Fresh or dried herbs in your nesting boxes not only work as insecticides, but also have anti-bacterial properties, and can act as natural wormers, anti-parasitics, insecticides, rodent control, stress relievers and laying stimulants.  They will help a laying hen feel safe and relaxed while she is sitting, and calm a broody hen, as well as repel rodents, flies and other parasites. Plus they look so pretty !
boxes Nesting boxes filled with fresh herbs

They will also benefit newly hatched chicks.  Research has shown that wild birds will line their nests with fresh herbs and flowers, especially those that contain essential oils. The newly hatched baby birds benefit by rubbing against these herbs in the first few days of life.  Same applies to baby chicks. The chicks will also eat some of the herbs, thereby garnering even more health benefits from them.

Here is a partial list of common herbs and flowers and their beneficial properties:

Basil - antibacterial, mucus membrane health Catnip - sedative, insecticide
Cilantro - antioxidant, fungicide, builds strong bones, high in Vitamin A for vision and Vitamin K for blood clotting
Dill - antioxidant, relaxant, respiratory health
Fennel -laying stimulant
Garlic - laying stimulant
Lavender - stress reliever, increases blood circulation, highly aromatic, insecticide
Lemon Balm - stress reliever, antibacterial, highly aromatic, rodent repellent
Marigold - laying stimulant
Marjoram - lay stimulant
Mint (all kinds) - insecticide and rodent repellent
Nasturtium - laying stimulant, antiseptic, antibiotic, insecticide, wormer
Oregano - combats coccidia, salmonella, infectious bronchitis, avian flu, blackhead and e-coli
Parsley - high in vitamins, aids in blood vessel development, laying stimulant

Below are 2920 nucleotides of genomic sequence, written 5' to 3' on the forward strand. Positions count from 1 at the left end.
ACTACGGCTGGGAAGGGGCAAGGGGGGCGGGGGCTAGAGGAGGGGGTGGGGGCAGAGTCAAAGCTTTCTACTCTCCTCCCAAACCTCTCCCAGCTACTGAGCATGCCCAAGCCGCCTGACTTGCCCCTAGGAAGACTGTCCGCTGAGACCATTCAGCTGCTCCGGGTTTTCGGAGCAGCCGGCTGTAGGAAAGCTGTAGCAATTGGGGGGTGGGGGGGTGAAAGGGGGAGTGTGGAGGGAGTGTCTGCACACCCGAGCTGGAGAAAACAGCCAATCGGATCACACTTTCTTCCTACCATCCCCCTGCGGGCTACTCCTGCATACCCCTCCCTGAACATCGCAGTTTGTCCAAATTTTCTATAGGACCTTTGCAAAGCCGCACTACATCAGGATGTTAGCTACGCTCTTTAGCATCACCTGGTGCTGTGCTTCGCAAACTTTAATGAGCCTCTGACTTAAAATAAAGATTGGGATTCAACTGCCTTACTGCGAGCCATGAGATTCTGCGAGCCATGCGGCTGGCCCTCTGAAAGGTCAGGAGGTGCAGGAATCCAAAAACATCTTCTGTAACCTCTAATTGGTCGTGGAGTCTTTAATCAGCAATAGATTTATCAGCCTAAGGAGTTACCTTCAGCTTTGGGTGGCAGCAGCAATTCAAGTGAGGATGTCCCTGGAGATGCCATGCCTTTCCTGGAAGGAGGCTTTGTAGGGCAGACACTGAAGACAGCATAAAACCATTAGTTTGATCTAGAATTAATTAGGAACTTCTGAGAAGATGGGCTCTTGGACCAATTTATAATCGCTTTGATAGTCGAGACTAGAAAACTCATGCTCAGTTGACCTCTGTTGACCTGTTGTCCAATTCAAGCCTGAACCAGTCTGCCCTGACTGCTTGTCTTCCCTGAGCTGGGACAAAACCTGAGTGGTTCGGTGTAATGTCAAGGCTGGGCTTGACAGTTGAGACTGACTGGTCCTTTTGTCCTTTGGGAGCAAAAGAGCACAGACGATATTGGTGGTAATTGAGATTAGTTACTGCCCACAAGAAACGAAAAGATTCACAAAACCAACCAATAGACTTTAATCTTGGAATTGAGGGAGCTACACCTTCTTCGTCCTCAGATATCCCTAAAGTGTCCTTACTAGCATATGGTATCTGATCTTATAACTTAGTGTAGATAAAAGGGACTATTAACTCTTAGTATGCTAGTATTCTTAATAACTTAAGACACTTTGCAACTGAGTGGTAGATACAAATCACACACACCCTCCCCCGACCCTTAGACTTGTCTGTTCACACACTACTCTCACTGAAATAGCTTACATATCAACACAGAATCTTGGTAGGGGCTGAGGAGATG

Peppermint - anti-parasitic, insecticide
Pineapple Sage - aids nervous system, highly aromatic
Rose Petals - highly aromatic, high in Vitamin C
Rosemary - pain relief, respiratory health, insecticide
Sage - antioxidant, anti-parasitic
Spearmint - antiseptic, insecticide, stimulates nerve, brain and blood functions
Tarragon - antioxidant
Thyme - respiratory health, antibacterial, antioxidant, anti-parasitic

Toss a few handfuls of mixed cut herbs into your nesting boxes and refresh them as needed.  Your chickens will benefit from them and you will enjoy how nice your coop smells.  

Read more:


Tuesday, October 14, 2014

15 Accessories for Your Chicken Coop

Choosing from the many accessories available for your chicken coop can be overwhelming. Use this guide to determine what you need right away and what can be added to the wish list.

By Cory Hershberger , Hobby Farms Assistant Editor

Hen House and Hutch Design by Purina Mills

So you’ve launched into your very own chicken-keeping adventure. You’ve done the research, narrowed down the breeds you’d like to raise, and now moved on to the final piece of the puzzle before placing your order with a hatchery: the chicken coop. Many different coop options are available to poultry keepers, from store-bought, pre-assembled chicken arks to DIY enclosures of all shapes and sizes.
No matter what your chicken coop might look like or what your end purpose in chicken-keeping might be, a number of accessories are available that can enhance your chicken-keeping experience, making it as easy and fun as possible, while keeping your beloved brood safe and healthy.